I hear a lot of comments from skeptics concerning ocean acidification. The gist of the complaints is that the ocean is not turning acid, therefore these claims are all false. Once again, the problem is a result of a lack of understanding. No one is saying the ocean is turned into an acid. Acidification refers to it become less base.
If you need a refresher, the pH scale goes from 0 to 14. Pure water is at 7, completely neutral. Less than 7 is acidic and more than 7 is base. A change in one number is a factor of 10. So, a pH of 9 is ten times more base than a pH of 8. The ocean has had an average pH of about 8.2 for the last 300 million years. In recent years that has changed to 8.1. That is a change of 25% in the acidity of sea water. In other words, it has moved in the direction of the acids, but is still a base.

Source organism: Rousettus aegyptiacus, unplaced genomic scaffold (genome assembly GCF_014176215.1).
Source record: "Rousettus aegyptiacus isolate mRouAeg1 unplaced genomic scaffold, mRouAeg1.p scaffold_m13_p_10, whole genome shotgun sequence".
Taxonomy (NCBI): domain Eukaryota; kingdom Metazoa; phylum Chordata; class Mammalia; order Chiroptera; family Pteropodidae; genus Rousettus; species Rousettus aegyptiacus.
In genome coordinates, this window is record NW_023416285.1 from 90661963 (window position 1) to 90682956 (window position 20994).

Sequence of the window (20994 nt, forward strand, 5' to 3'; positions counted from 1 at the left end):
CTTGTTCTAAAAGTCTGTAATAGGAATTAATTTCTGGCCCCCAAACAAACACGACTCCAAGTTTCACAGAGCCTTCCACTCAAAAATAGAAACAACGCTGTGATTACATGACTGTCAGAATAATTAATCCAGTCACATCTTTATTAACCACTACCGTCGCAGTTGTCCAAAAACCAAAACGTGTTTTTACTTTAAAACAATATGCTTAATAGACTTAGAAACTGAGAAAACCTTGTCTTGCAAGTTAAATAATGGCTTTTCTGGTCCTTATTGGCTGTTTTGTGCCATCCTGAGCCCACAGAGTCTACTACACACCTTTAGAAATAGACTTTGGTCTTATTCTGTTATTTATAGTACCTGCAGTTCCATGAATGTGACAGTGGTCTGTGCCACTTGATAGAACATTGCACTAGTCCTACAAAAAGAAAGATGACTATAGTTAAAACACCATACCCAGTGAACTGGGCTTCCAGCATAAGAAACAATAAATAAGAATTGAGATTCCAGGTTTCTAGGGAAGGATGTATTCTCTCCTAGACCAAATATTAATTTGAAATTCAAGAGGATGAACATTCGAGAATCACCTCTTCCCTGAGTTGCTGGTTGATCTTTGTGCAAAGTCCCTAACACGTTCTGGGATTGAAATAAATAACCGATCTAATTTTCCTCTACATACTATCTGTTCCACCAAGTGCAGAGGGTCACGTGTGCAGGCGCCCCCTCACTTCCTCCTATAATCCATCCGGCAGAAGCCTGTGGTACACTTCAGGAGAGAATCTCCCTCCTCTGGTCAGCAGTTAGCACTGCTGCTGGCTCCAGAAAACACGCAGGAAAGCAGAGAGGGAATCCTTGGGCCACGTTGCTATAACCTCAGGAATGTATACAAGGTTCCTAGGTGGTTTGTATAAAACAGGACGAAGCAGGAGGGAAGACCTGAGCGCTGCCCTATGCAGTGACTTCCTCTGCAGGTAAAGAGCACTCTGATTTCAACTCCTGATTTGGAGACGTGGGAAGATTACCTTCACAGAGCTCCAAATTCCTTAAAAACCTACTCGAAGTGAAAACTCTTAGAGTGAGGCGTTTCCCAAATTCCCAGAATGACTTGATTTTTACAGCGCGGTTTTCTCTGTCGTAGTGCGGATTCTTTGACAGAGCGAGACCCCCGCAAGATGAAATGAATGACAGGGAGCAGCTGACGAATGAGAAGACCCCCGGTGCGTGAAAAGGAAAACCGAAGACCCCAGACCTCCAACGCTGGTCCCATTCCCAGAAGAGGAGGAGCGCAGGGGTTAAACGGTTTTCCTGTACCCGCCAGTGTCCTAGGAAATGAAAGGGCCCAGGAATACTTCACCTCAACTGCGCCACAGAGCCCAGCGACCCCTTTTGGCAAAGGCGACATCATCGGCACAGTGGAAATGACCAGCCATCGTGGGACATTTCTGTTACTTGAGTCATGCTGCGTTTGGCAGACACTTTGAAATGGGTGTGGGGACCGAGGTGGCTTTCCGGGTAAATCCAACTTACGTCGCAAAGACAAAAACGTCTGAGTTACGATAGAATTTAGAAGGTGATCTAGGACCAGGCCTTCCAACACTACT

This change in the pH is caused by the absorption of carbon dioxide in the air, which creates carbonic acid. As the level of CO2 in the atmosphere increases, the ocean absorbs more of it. This is both good and bad. When the ocean takes CO2 out of the air, it slows global warming down. That's good. But, the formation of carbonic acid lowers the ocean's pH and that's bad.
A lower pH puts many forms of sea life at risk. Shellfish are possibly the most vulnerable due to how easily their shells dissolve in acid. A more acidic (less base) ocean makes it more difficult for them to build strong shells. Obviously, coral reefs are also at risk. But, a lower pH will also interfere with other forms of sea life. In fact, it is estimated a lower ocean pH will cost us about $1 trillion every year by the year 2100. I obtained that figure from an excellent source of information on ocean acidification, the paleohistory of ocean acidification and the biological, physical and economic costs associated with acidification.
Now, we have enough sensors we can monitor the oceans, with some gaps, at nearly real time. Read this article in Scientific American about the efforts, or this one on LiveScience.com.